Drunk Drivers/Killer Whales

Bethlehem
Bethlehem

Bjarki
Fresh Jive

Marika Hackman
Wonderland

Star Slinger
We Could Be More

Clint Mansell
Black Mirror: San Junipero

I Like Trains
A Divorce Before Marriage

Imagine Dragons
Levitate

Omar Rodríguez-López
Nom De Guerre Cabal

Hey Colossus
Dedicated to Uri Klangers

Public Service Broadcasting
Live at Brixton

The Flowers Of Hell
Symphony No. 1

RaeLynn
WildHorse

Kane Brown
Kane Brown

Shay
Jolie Garce

David Bisbal
Hijos del mar

Living Body
Body is Working

Elaquent
Worst Case Scenario

Ultrasound
Real Britannia

Kodie Shane
Zero Gravity

ALIENOOD420
SplashZone

Cowards
Still

Sandoz
#9294: Collected Works 1992–1994

Richard H. Kirk
#7489: Collected Works 1974-1989

Jean-Michel Jarre
Oxygene 3

Faxada
Cohost

Tears Run Rings
In Surges

Hollow Earth
Dead Planet

Azymuth
Fênix

Trivium
Ember To Inferno: Ab Initio

El Hombre Trajeado
Fast Diagonal

Dec 5
仮想夢プラザ
Guardian

Dec 6
Lil Yase
With That

K9
Mad in the Cut 2

Dec 7
Willow
Mellifluous

Jimmy Aldridge & Sid Goldsmith
Night Hours

Levitatingman
Subliminimalism

Thy Catafalque
Tűnő Idő Tárlat [Reissue]

Dec 9
J. Cole
4 Your Eyez Only

Ab-Soul
Do What Thou Wilt.

Post Malone
Stoney

Neil Young
Peace Trail

Enemies
Valuables

Charles Hamilton
Hamilton, Charles

Peter Broderick
Grunewald

Tech N9ne
The Storm

Anthony Child
Electronic Recordings from Maui Jungle, Vol. 2

Zao
The Well-Intentioned Virus

Nude With Lyre
Blood

Jessy Lanza
Oh No No No

Future PEERS
Future PEERS

The Microphones
Early Tapes, 1996-1998

Hodgy
Fireplace: TheNotTheOtherSide

Old Gray
Slow Burn

Mano Brown
Boogie Naipe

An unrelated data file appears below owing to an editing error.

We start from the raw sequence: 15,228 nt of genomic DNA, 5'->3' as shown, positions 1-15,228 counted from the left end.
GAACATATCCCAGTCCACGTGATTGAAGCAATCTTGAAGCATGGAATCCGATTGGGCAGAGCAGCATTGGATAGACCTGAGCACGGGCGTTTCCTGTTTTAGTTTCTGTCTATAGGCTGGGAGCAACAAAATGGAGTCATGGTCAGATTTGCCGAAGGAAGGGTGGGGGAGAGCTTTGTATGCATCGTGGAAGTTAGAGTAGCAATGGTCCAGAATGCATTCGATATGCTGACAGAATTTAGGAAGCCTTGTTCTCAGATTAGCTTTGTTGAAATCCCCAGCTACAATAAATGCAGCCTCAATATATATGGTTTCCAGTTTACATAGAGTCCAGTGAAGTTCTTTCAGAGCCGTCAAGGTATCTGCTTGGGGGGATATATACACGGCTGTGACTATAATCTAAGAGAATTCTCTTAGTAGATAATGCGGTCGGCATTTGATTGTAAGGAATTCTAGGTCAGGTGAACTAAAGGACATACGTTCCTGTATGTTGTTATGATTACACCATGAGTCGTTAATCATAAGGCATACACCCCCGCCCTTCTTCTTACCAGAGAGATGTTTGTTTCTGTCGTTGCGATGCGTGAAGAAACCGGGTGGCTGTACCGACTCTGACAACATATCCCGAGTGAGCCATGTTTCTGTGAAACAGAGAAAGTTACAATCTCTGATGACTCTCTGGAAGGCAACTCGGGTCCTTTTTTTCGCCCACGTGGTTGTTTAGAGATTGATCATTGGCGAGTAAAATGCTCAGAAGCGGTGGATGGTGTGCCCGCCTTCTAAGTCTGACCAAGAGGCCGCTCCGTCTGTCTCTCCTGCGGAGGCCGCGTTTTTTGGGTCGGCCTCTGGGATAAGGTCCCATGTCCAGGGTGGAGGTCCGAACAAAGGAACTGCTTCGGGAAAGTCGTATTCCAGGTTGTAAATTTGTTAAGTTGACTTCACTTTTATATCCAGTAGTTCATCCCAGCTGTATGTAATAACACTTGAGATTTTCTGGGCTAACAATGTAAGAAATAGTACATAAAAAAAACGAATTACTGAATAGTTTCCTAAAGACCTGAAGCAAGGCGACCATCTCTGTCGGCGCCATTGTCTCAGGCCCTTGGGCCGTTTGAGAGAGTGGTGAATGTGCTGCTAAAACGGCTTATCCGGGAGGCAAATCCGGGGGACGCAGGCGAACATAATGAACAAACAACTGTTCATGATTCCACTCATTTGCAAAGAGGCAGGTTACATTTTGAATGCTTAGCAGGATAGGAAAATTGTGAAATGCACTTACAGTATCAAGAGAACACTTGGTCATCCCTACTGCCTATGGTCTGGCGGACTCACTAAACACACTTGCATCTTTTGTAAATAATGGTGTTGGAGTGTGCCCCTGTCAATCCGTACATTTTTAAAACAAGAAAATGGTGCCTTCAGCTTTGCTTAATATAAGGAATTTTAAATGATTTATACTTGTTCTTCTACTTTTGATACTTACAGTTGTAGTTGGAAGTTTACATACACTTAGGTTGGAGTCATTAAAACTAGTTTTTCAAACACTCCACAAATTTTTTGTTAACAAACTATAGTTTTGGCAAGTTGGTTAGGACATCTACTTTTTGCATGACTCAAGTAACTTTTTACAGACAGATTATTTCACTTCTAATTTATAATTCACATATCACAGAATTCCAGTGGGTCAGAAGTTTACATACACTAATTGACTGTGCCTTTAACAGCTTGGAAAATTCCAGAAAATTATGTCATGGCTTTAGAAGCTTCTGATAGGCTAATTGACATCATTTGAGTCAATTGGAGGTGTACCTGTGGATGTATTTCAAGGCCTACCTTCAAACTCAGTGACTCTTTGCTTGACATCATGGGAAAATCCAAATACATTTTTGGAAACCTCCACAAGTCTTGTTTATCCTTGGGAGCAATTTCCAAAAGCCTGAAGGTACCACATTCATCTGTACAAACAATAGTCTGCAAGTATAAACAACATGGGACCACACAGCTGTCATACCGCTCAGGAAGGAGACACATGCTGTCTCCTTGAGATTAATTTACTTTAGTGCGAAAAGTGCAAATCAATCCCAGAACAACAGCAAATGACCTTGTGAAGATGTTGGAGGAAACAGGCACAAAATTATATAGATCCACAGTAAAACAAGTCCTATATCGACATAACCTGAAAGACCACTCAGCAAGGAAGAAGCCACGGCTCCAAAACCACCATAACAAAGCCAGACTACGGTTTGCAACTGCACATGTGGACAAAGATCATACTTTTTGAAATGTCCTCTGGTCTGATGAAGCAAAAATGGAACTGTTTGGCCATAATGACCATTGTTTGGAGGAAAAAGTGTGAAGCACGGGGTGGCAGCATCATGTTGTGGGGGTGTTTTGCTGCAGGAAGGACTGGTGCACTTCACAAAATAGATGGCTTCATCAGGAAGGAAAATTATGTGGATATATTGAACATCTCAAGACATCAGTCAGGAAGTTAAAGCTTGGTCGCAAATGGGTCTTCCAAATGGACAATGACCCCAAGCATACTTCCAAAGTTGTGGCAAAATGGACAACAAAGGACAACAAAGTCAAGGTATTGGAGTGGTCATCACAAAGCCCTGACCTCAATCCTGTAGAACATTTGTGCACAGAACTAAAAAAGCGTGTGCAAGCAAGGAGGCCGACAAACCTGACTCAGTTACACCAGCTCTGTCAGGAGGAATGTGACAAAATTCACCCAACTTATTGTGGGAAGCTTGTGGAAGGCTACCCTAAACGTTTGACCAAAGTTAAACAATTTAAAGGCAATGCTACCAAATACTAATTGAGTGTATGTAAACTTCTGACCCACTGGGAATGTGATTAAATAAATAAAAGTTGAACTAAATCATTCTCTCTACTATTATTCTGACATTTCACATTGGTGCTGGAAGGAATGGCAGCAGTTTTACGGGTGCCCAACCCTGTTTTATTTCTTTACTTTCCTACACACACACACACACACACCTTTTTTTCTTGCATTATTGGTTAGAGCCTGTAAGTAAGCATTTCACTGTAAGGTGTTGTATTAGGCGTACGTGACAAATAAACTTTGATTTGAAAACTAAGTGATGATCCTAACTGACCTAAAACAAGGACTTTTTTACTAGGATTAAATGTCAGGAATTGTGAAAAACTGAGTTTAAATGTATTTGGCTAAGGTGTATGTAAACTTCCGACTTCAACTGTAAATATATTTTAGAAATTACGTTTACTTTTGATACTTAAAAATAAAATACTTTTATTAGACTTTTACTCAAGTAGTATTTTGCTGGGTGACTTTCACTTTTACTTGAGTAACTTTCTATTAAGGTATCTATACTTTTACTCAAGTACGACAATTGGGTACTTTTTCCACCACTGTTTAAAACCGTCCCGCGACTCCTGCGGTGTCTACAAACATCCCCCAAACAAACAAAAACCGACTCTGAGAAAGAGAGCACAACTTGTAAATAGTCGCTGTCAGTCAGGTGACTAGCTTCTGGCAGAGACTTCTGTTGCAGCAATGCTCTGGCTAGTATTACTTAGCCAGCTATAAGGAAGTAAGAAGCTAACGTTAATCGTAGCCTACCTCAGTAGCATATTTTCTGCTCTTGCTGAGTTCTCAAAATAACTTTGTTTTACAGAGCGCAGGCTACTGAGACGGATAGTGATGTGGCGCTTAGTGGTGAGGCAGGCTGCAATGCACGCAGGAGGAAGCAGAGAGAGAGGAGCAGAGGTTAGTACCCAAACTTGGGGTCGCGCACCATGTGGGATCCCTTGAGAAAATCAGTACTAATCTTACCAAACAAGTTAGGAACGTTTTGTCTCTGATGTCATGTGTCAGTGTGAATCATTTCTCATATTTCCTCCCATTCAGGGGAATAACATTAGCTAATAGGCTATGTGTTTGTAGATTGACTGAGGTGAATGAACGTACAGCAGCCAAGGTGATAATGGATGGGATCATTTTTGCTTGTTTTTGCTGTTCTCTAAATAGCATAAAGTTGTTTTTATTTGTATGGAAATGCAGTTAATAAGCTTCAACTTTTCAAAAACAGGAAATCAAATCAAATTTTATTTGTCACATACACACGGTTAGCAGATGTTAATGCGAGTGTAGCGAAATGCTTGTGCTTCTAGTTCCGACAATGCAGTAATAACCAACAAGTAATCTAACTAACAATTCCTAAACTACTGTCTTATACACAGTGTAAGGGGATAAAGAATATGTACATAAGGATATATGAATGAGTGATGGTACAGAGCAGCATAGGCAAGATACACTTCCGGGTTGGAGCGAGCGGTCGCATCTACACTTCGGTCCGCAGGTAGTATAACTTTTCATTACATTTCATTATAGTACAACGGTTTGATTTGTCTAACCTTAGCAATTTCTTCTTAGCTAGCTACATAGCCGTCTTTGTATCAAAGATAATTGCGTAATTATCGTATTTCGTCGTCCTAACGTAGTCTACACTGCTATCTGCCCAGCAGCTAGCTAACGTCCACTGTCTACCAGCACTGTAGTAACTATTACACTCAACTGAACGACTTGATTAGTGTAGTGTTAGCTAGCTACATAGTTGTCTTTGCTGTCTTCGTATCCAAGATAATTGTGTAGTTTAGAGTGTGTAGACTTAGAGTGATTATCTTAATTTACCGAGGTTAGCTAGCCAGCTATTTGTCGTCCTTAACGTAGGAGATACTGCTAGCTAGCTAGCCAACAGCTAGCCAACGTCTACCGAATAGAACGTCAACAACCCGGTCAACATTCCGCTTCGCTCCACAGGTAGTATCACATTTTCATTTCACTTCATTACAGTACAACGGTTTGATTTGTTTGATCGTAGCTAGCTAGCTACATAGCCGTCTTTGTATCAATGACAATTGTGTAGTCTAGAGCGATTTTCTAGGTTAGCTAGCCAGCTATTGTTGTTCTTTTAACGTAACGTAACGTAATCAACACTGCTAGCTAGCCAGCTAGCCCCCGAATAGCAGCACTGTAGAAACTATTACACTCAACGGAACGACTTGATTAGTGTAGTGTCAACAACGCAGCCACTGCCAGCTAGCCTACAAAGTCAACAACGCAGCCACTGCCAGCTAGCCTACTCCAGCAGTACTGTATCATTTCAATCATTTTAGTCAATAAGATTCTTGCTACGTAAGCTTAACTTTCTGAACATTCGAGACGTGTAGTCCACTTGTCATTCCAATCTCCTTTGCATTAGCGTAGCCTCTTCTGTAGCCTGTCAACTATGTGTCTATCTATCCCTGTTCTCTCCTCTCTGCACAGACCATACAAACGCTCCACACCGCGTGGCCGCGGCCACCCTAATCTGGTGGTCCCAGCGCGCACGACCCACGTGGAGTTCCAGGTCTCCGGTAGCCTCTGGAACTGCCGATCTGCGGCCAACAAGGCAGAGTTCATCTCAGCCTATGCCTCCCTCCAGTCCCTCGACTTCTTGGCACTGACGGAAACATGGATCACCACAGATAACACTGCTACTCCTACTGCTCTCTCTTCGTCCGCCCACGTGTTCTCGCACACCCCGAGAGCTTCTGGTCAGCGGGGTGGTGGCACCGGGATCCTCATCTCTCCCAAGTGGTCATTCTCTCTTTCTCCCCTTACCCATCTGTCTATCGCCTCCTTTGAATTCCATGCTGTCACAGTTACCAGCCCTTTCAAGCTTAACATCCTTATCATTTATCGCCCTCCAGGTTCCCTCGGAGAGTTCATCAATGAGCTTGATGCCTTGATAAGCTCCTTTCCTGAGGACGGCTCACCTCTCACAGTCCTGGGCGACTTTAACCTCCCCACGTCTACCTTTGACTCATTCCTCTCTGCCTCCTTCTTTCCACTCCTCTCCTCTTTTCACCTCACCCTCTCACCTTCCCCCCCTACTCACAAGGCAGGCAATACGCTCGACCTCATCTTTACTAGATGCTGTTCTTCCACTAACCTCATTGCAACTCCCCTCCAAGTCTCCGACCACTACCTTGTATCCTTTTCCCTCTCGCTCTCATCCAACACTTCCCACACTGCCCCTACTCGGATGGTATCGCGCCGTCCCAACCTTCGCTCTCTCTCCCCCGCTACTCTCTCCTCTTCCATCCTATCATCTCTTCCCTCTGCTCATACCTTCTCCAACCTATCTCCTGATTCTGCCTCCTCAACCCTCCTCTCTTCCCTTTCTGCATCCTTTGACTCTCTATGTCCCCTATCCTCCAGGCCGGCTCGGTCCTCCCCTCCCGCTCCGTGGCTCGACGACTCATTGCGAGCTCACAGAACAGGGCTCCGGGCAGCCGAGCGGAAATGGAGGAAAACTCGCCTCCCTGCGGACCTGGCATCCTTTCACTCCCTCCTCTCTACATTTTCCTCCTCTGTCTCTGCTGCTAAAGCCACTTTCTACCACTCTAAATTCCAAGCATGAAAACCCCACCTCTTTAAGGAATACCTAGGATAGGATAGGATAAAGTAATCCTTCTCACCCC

Various Artists
Action Time Vision: A Story of UK Independent Punk 1976-1979

John Fatum
John Fatum

Marian Hill & Lauren Jauregui
Back to Me

Various Artists
La La Land (Original Motion Picture Soundtrack)

Deniece Williams
Black Butterfly: The Essential Niecy

Holly Bowling
Better Left Unsung

CJ Fly
FLYTRAP

The Coral
Holy Mountain Picnic Massacre Blues

Jeen
Modern Life

Raf Rundell
The Adventures of Selfie Boy, Pt. 1

Gnaw Their Tongues
Hymns for the Broken, Swollen And Silent

oVo
Creatura

The-Dream
Love You to Death

Dec. 99th
December 99th

Stove
Is The Meat That Fell Out

The Colorist & Emilíana Torrini
The Colorist & Emilíana Torrini

Maria Taylor
In the Next Life

Woods
Live at Third Man Records

Nina Kraviz
Fabric 91

Those Who Fear
State of Mind

Niro
Les Autres

Bladee & Thaiboy Digital
AvP

Big Freedia
A Very Big Freedia Christmazz

Dec 10
Murda Beatz
Keep God First

Dec 12
LP
Lost on You

Rosie Crow
Rosie Crow

Dec 13
Teitanblood
Accursed Skin

Dec 15
Injury Reserve
Floss

Mayhem
De Mysteriis Dom Sathanas Alive

Dec 16
Little Simz
Stillness in Wonderland

The Orchestra Of Syrian Musicians